Creativity is a term which is often thrown around carelessly, as though its meaning is self-evident and its desirability in marketing circles should not be questioned. But when people say that marketing needs more creativity, what do they really mean? Today we’re debunking the three biggest myths about creativity in marketing.
What’s in a name, really?
You’ve definitely heard it and most likely used the term yourself, but what do marketers really mean when they speak of creativity and being creative? Do they mean originality, innovation, novelty or imagination, which each hold their own unique place in strategy? Do they mean the traits often displayed by the array of designers behind a final campaign? Or do they simply mean the ability to generate new ideas and challenge convention?
This point is far from mute. The terms we choose to use inevitably affect what we as marketers expect, not only from fellow team members who have been designated as “being creative”, but also what we demand of ourselves in our own job role. In what is deemed from the outside as an inherently creative industry, marketers must be careful not to overuse and conflate such terms for risk of losing sight of what we really intend to say. Copywriter Mark Duffy’s recent article for Digiday humorously sums up what happens when too much ‘creativity’ is thrown around.
Here are the three biggest myths we’ve heard about creativity, and how marketers can move beyond such buzzwords and sound bites.
Myth number 1: Everyone in your team must be creative
While marketing is an industry heavily influenced by design and new ideas, and one which naturally attracts individuals inclined towards such skills, this doesn’t mean that you need to have a team built only of creatives and creative people.
In fact, despite the popularity of listing “creative” as a key competency in marketing recruitment, a number of commentators have argued that a balance of personality types and skills is a far better way to ensure your marketing team has a holistic approach to tasks.
Following on from Marketing Week’s Vision 100 panel, it was argued that digital specialists with a sound understanding of data and technology, copywriters adept at telling stories, often in multiple languages, and decision makers who can manoeuvre through an increasingly globalised market, are in fact crucial elements of a marketing team equipped for the challenges 2017 could bring.
While creativity and an eye for design clearly still has its place in marketing, to suggest that this alone is a sufficient and necessary skill for all team members risks creating imbalance and inefficiency in your team.
Check out Harvard Business Review’s article on how personality tests can help balance a team for some practical tips on how to address the imbalance.
Myth number 2: Being creative is an easy job
If it really is integral to your job role that you are creative, it can often feel that others believe your only worry is to sit around all day daydreaming in order to generating ideas. Worse still, if the ideas just aren’t flowing that day, being required to be creative on demand can cause stress and anxiety in the work place.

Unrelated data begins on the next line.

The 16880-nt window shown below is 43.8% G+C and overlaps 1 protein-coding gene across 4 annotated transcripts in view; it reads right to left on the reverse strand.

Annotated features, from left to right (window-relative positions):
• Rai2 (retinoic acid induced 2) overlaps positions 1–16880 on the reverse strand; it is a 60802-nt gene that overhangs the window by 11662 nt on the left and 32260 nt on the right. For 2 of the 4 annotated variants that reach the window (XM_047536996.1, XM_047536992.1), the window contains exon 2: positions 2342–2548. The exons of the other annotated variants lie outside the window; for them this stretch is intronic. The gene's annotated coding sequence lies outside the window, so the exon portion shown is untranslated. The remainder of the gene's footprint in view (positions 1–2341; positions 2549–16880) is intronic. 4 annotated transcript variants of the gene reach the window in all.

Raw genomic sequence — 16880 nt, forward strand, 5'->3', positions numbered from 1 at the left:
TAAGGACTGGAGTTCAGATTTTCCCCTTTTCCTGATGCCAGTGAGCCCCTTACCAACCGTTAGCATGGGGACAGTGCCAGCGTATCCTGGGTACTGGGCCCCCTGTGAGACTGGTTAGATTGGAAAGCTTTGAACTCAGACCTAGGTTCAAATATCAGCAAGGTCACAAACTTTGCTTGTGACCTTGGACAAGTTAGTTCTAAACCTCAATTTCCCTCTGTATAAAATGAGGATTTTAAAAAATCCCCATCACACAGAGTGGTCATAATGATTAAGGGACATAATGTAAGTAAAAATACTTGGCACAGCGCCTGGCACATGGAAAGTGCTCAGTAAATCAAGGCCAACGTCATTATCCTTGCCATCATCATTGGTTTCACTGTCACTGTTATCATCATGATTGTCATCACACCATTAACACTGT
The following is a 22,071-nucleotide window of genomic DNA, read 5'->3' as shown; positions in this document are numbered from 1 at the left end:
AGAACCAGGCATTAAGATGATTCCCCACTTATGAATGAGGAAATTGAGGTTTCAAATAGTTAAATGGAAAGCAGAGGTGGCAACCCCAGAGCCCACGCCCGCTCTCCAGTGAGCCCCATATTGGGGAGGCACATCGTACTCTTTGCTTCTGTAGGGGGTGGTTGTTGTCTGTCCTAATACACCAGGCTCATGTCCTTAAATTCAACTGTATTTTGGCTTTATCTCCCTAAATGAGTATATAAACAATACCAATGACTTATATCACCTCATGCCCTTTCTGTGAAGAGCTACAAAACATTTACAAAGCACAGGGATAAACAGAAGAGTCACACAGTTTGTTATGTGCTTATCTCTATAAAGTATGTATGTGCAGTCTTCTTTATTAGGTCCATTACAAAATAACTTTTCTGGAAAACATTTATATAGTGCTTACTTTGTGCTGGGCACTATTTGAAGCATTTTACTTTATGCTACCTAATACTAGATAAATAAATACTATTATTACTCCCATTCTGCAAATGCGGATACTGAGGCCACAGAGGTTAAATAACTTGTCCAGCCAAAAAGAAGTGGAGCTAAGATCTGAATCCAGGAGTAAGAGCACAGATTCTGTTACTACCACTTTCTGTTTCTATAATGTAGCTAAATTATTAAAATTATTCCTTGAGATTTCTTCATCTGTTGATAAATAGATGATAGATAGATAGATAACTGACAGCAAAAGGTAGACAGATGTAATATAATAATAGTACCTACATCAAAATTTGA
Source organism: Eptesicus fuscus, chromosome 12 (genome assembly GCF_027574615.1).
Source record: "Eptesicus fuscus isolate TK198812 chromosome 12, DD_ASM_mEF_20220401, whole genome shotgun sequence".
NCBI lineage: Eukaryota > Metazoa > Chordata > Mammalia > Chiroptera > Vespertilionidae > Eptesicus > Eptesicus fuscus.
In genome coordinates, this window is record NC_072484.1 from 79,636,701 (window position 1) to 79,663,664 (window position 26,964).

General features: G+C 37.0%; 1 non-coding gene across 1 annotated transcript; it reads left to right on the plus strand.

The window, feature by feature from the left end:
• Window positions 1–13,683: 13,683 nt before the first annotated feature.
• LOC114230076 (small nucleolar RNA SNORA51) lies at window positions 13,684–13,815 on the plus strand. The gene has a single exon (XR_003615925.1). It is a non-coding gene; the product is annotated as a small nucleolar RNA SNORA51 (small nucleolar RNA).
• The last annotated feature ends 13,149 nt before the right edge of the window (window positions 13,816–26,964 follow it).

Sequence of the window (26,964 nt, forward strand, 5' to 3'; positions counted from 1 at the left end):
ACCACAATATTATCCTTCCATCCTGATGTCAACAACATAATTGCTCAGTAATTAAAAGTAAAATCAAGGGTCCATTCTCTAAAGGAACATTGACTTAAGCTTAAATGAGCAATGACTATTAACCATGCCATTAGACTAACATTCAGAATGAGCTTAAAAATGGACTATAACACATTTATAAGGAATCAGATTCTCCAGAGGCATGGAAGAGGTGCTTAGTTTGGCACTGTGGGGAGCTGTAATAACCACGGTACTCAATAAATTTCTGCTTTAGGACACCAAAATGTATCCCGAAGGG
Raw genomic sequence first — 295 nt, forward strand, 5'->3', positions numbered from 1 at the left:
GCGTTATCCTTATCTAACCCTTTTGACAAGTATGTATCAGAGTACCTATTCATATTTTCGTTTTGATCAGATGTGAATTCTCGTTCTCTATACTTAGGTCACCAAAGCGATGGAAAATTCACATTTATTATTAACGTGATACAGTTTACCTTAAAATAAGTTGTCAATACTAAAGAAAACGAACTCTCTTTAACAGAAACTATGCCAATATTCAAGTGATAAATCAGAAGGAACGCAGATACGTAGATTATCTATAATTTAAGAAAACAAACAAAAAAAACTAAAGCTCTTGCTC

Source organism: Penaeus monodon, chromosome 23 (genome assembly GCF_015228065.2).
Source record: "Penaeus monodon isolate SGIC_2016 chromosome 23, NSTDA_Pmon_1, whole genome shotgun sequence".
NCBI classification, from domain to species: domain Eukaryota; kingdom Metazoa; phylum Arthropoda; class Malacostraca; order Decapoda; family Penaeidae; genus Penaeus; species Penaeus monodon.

‘as workplaces become increasingly fast-paced production environments, the need to be creative on demand has become a very real one for the millions of people whose jobs rely on a robust pipeline of creative thinking and output.’
She argues that the pressure on creatives to supply a seemingly endless stream of words, images and concepts to satisfy the current marketing trend for authenticity and storytelling is putting pressure not only on those who need to deliver the content, but also on marketing managers who are looking for people to fill such roles.
She points out that many industry giants like P&G and Google are beginning to introduce ‘employee meditation programs’ to foster working environments more conducive to creativity and recognise the pressure that this places on employees.
Myth number 3: Data and creativity don’t mix
Just as it has become commonplace to assume that you are either right-brained or left-brained, most people are quick to point out that data and creativity don’t mix. A lot of this accepted wisdom stems from the fact that many marketers feel their strengths lie in one field or the other, and as such the functions are often separated between different roles.
Yet just as research has shown that in fact there is ‘no direct scientific evidence supporting the idea that different thinking styles lie within each hemisphere [sides of the brain],’ the idea that the logical and numbers-based realm of data cannot mix with the artistic and imaginative world of ‘creativity’ doesn’t stand up to closer analysis.
‘Despite evidence that data in marketing increases ROI by 10 to 20%, many marketers still feel uncomfortable in using numbers or data to help their creative campaigns, believing it hampers creativity.’
Quoting WPP founder Sir Martin Sorrel as saying that ‘the definition of creativity needs to change’, Brett argues that data brings highly valuable insights to inform more traditionally ‘creative’ practices such as storytelling and branding, and should not be seen as a barrier to originality.
As marketing continues to demand more of its employees and the trend towards brand storytelling and content marketing remains, it is likely that these three creativity myths will continue to be repeated. But next time you think of asking someone or something to ‘be creative’, stopping to think what you actually require could work wonders for better crafting a meaningful marketing strategy.